ST. PETERSBURG — It's the high season of charitable giving, when Salvation Army kettles fill and food pantries are restocked.
At St. Petersburg Catholic High School on Tuesday, cars dropping off students slowed and stopped in front of the media center to unload a grocery list of items from baby food to peanut butter.
Since Nov. 1, the students have collected more than 14,000 food items, seemingly a bit short of the 30,000 to 40,000 anticipated by Friday, when the annual food drive ends. But Stephen McEntegart, coordinator of youth ministry at the school, is confident that donations will accelerate as the week progresses. The seniors, he said, are known to hoard the bulk of their contributions until the final day of what has become a good-natured competition among the classes.
Evan Kurt, 17, and his sister, Marissa, 16, arrived early with a trunkful of grocery bags, many filled by residents in their Seminole neighborhood. The siblings proceeded to evenly divide the donations under their respective sophomore and senior signs.
The food drive, which dates back about 15 years, mostly benefits Daystar Life Center, a downtown St. Petersburg agency that helps the poor.
A goal of the effort is to remind students that "Christ calls us to love the poor," McEntegart said.
"The fact is, to be a good Christian means to be a good citizen too," said Father Michael Conway, president and director of the 427-student school, as he watched donations accumulate.
This weekend, in another long-standing tradition, an interfaith congregation of Jews, Christians, Muslims and Baha'is will gather for Thanksgiving worship and collect food and money for several Pinellas County agencies that assist the poor.
"All of our religions serve other people and help the poor and the needy," said the Rev. Janel Miller-Evans, head of the St. Petersburg Clergy Association, which is organizing the Sunday Thanksgiving service. "Loving our neighbor is what we can do together."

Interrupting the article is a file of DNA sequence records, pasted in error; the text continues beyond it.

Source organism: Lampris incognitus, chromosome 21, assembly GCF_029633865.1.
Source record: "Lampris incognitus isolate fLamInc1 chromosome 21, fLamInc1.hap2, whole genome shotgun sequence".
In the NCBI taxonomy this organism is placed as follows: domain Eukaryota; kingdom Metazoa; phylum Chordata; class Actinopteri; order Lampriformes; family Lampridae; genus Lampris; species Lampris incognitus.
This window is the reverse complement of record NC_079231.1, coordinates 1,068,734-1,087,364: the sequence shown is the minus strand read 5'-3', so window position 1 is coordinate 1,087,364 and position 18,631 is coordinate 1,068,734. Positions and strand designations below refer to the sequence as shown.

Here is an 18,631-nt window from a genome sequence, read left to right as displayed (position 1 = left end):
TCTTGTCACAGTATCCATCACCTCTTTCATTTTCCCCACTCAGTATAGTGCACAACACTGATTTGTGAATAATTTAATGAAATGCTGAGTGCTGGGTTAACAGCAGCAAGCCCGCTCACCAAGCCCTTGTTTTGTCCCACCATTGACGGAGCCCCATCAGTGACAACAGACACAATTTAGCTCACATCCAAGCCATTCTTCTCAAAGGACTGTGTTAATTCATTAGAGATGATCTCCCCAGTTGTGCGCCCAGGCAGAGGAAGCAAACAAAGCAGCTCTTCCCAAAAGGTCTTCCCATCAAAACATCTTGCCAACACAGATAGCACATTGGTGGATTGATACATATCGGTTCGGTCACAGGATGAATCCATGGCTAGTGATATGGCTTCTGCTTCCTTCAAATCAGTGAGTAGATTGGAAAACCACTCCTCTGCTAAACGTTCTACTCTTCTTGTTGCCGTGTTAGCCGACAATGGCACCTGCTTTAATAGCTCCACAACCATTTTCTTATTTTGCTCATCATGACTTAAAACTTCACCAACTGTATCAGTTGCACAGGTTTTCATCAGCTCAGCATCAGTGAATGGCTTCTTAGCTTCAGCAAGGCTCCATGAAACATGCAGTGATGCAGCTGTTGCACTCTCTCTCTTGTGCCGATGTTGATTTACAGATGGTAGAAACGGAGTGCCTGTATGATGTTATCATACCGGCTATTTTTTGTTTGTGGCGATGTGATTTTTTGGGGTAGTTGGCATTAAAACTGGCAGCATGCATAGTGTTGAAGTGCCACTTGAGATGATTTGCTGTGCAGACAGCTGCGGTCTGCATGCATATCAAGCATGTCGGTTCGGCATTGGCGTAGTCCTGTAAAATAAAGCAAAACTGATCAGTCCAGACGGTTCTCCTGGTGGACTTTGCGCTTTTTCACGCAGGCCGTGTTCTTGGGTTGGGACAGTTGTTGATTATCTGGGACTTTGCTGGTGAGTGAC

It is a concept that Rabbi Jacob Luski of Congregation B'nai Israel, who has been tapped to give the Thanksgiving message, savors. Sunday's service is an opportunity for diverse faiths to gather "under one roof to give thanks to God with one voice," he said. "What a model that can be for our community and our world. If we could just all set aside our differences and focus on our commonalities, we would all be the richer for it."
At St. Vincent de Paul in St. Petersburg, which traditionally provides Thanksgiving turkeys and fixings to those in need, the approaching holiday is causing some anxiety for Michael Raposa, executive director of the charity.
St. Vincent de Paul needs 300 turkeys to give to families who are scheduled to begin picking up their holiday baskets on Friday.
"This year, the turkeys are coming in slower than usual," Raposa said. "We have gotten a little more than 300 in requests and we work hard to not to turn anybody away."
And private citizen Darryl Jones, who carries on his late grandmother Rosa Jackson's tradition of feeding the poor and lonely at Thanksgiving, also is seeking holiday donations.
His mother, Eloise Jones, wanted her son, who is battling colon cancer, to take a break from smoking and baking turkeys this year.
"I guess he looks forward to this dinner that keeps him going, so I leave him alone," she said.
"Before my grandmother passed, I told her as long as I could do it, I would do it," said Jones, who travels from his home in Apopka to prepare the meal that is served at the Campbell Park Recreation Center.
"It helps people on a holiday, on Thanksgiving, that don't have anything," he said.
Jane Walker, executive director of Daystar, which will benefit from the efforts of Sunday's interfaith gathering and St. Petersburg Catholic's food drive, noted that generosity is important year round.
"But Thanksgiving," she said, "is a time when people connect together in appreciation of their own gifts that they are given, as they did on the original Thanksgiving, when strangers came together to make sure nobody went hungry."
Waveney Ann Moore can be reached at email@example.com or (727) 892-2283.